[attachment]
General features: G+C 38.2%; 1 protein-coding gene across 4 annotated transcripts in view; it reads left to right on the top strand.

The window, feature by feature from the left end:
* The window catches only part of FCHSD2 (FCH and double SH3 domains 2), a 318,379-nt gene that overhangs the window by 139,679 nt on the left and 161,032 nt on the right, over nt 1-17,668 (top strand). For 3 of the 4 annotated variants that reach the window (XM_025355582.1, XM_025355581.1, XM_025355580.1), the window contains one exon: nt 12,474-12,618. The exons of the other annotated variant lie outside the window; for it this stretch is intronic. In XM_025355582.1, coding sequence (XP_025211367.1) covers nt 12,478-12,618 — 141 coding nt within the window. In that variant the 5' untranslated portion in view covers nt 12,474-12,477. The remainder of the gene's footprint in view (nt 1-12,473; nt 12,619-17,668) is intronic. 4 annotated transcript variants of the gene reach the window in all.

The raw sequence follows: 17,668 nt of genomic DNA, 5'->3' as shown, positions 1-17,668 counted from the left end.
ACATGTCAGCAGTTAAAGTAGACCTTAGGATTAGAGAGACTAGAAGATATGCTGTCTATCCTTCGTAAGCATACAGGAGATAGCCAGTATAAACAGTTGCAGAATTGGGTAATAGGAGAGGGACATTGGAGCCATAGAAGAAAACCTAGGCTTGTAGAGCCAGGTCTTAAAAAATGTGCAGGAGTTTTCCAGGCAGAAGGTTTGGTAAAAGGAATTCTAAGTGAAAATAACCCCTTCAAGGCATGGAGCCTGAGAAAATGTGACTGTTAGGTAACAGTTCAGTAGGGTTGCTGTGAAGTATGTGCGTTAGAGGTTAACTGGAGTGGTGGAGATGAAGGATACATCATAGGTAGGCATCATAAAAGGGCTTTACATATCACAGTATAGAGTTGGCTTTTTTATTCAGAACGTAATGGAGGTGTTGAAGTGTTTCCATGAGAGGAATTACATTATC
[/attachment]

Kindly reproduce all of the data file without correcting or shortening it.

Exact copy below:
General features: G+C 38.2%; 1 protein-coding gene across 4 annotated transcripts in view; it reads left to right on the top strand.

The window, feature by feature from the left end:
* The window catches only part of FCHSD2 (FCH and double SH3 domains 2), a 318,379-nt gene that overhangs the window by 139,679 nt on the left and 161,032 nt on the right, over nt 1-17,668 (top strand). For 3 of the 4 annotated variants that reach the window (XM_025355582.1, XM_025355581.1, XM_025355580.1), the window contains one exon: nt 12,474-12,618. The exons of the other annotated variant lie outside the window; for it this stretch is intronic. In XM_025355582.1, coding sequence (XP_025211367.1) covers nt 12,478-12,618 — 141 coding nt within the window. In that variant the 5' untranslated portion in view covers nt 12,474-12,477. The remainder of the gene's footprint in view (nt 1-12,473; nt 12,619-17,668) is intronic. 4 annotated transcript variants of the gene reach the window in all.

The raw sequence follows: 17,668 nt of genomic DNA, 5'->3' as shown, positions 1-17,668 counted from the left end.
ACATGTCAGCAGTTAAAGTAGACCTTAGGATTAGAGAGACTAGAAGATATGCTGTCTATCCTTCGTAAGCATACAGGAGATAGCCAGTATAAACAGTTGCAGAATTGGGTAATAGGAGAGGGACATTGGAGCCATAGAAGAAAACCTAGGCTTGTAGAGCCAGGTCTTAAAAAATGTGCAGGAGTTTTCCAGGCAGAAGGTTTGGTAAAAGGAATTCTAAGTGAAAATAACCCCTTCAAGGCATGGAGCCTGAGAAAATGTGACTGTTAGGTAACAGTTCAGTAGGGTTGCTGTGAAGTATGTGCGTTAGAGGTTAACTGGAGTGGTGGAGATGAAGGATACATCATAGGTAGGCATCATAAAAGGGCTTTACATATCACAGTATAGAGTTGGCTTTTTTATTCAGAACGTAATGGAGGTGTTGAAGTGTTTCCATGAGAGGAATTACATTATC